Since World War II, U.S. Navy aircraft carriers have uniquely served as the most flexible and effective tool in the nation’s warfighting toolbox.

Presidents from 1942 to today have used them to reassure friends, warn opponents, and, when necessary, fight and win wars. With the re-emergence of great power competition, coupled with fewer and fewer viable options to forward deploy land or air forces to defend our national security interests, large deck, nuclear-powered aircraft carriers have been and will continue to be indispensable in providing quick response options and credible, visible deterrence. And with its fleet of large deck nuclear-powered aircraft carriers, the U.S. Navy is the sole proprietor of the eleven most mobile and survivable airfields in the Department of Defense.

No other ship in the world can sustain operations at sea like a nuclear-powered aircraft carrier. Capable of moving over 700 nautical miles a day and replenishing its weapons magazines while underway, aircraft carriers can generate sustained combat power over weeks and months at sea, protecting our sea lanes, shaping day-to-day peacetime operations, while continuously providing the mass of readily available combat power needed to deter aggressors. And as capable as a single aircraft carrier is, two or three carriers operating together dramatically increases their combat throw weight.

The aircraft carrier Ronald Reagan, the cruiser Chancellorsville and the Akizuki class destroyer Fuyuzuki from the Japan Maritime Self Defense Force sail in formation while conducting a bilateral exercise in the Philippine Sea on Oct. 27. (Navy photo by: MC3 Codie Soule)
The aircraft carrier Ronald Reagan, the cruiser Chancellorsville and the Akizuki class destroyer Fuyuzuki from the Japan Maritime Self Defense Force sail in formation while conducting a bilateral exercise in the Philippine Sea on Oct. 27. (Navy photo by: MC3 Codie Soule)

These mobile, floating airfields, with evolving and new aircraft, future combat systems and weapons, coupled with creative and innovative operational concepts all combine to keep aircraft carriers lethal and relevant from their first day in the fleet to the very last.

Although often criticized for its expense and questioned for its relevance in the 21st Century, we still haven’t found anything better than an aircraft carrier to uniquely conduct the wide spectrum of missions ranging from humanitarian relief to full scale conflict. Nothing demonstrates support to our friends and allies better than the arrival of an aircraft carrier and its strike group.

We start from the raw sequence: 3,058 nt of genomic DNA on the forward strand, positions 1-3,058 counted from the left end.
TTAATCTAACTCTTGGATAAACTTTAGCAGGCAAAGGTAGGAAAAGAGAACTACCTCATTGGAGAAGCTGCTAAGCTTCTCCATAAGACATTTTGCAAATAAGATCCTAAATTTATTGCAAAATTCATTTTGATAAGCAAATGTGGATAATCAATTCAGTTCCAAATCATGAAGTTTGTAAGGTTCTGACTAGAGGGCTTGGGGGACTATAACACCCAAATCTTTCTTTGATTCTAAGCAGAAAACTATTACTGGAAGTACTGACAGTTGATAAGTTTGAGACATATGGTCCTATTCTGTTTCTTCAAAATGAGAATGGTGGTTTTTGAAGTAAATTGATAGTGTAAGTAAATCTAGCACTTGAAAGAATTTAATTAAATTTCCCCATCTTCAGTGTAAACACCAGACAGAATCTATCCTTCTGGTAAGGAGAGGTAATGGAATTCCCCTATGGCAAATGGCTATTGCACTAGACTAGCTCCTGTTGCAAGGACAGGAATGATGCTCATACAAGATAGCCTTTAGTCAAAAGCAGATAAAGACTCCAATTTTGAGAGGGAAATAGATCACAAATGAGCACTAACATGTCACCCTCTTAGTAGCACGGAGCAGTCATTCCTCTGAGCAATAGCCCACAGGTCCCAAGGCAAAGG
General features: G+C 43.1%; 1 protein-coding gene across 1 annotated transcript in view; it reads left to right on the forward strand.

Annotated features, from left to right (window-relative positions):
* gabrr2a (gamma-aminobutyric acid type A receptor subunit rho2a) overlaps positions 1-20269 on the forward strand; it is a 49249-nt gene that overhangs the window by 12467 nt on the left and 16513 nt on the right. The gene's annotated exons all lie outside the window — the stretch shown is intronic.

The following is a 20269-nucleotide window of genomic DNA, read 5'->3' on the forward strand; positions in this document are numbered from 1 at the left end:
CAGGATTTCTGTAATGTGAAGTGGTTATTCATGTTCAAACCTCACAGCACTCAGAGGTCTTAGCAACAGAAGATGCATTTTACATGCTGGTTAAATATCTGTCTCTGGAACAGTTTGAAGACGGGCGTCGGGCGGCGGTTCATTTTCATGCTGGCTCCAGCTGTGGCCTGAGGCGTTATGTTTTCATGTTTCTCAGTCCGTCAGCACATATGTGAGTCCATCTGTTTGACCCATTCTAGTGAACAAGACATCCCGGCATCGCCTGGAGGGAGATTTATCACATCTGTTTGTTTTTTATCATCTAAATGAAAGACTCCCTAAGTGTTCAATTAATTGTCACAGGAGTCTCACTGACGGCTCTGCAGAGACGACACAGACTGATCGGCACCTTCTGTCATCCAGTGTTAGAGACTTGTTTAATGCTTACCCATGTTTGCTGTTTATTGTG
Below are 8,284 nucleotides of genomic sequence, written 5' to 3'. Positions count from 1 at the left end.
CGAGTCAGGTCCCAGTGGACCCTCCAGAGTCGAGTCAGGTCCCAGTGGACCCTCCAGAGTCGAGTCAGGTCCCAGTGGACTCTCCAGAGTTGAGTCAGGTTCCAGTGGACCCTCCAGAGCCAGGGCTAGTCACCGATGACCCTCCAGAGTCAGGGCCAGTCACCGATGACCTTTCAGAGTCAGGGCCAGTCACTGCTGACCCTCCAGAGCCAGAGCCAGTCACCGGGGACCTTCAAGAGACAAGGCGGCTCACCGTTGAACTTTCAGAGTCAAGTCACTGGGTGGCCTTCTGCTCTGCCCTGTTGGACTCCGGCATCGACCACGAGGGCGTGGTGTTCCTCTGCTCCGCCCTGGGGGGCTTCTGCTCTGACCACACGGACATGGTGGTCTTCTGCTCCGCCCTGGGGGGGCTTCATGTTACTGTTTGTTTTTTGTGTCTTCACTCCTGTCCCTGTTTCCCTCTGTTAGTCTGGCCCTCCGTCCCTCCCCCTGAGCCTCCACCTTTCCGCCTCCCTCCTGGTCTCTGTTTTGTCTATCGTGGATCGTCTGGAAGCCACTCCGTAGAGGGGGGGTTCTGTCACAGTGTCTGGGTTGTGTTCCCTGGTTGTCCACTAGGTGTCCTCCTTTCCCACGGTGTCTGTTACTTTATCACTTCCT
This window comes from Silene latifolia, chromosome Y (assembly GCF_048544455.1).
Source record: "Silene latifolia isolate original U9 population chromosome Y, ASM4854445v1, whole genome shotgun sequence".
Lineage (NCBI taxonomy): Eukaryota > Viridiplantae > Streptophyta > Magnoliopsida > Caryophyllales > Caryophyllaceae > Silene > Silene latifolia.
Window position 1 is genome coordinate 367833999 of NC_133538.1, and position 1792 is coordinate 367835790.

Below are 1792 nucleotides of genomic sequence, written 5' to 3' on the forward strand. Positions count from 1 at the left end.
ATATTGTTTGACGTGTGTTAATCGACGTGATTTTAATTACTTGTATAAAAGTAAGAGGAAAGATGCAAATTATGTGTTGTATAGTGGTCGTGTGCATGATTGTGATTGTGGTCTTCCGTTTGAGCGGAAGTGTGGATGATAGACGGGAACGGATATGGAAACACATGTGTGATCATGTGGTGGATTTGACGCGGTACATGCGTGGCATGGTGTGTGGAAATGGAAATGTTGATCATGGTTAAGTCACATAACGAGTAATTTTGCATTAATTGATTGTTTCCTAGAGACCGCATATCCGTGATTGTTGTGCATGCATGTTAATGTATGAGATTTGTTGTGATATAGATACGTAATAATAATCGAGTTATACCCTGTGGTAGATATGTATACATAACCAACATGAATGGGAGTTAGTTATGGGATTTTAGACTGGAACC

The last internal review of fleet size, (the Navy’s “Force Structure Assessment”, completed at the end of the Obama Administration in December 2016) called for a dramatic increase in fleet size, raising the goal from 308 ships to 355 ships, with an increase of large deck nuclear aircraft carriers from eleven to twelve. Although a revised assessment has been in work, it has not yet been released. However, it is appropriate for a new Chief of Naval Operations and a new Secretary of Defense to weigh options for future force structure, and with the return of great power competition, it is essential to get it right.

The United States is an inherently maritime nation, and it is important to understand the critical role aircraft carriers will continue to play in its defense. Each aircraft carrier being built today will provide future presidents with significant military options for the next fifty years. Continued investment into tomorrow’s fleet by building a path to twelve nuclear powered aircraft carriers is both prudent and wise.

Adm. Robert J. Natter is the former head of U.S. Fleet Forces Command and Adm. Samuel J. Locklear is the former head of U.S. Pacific Command.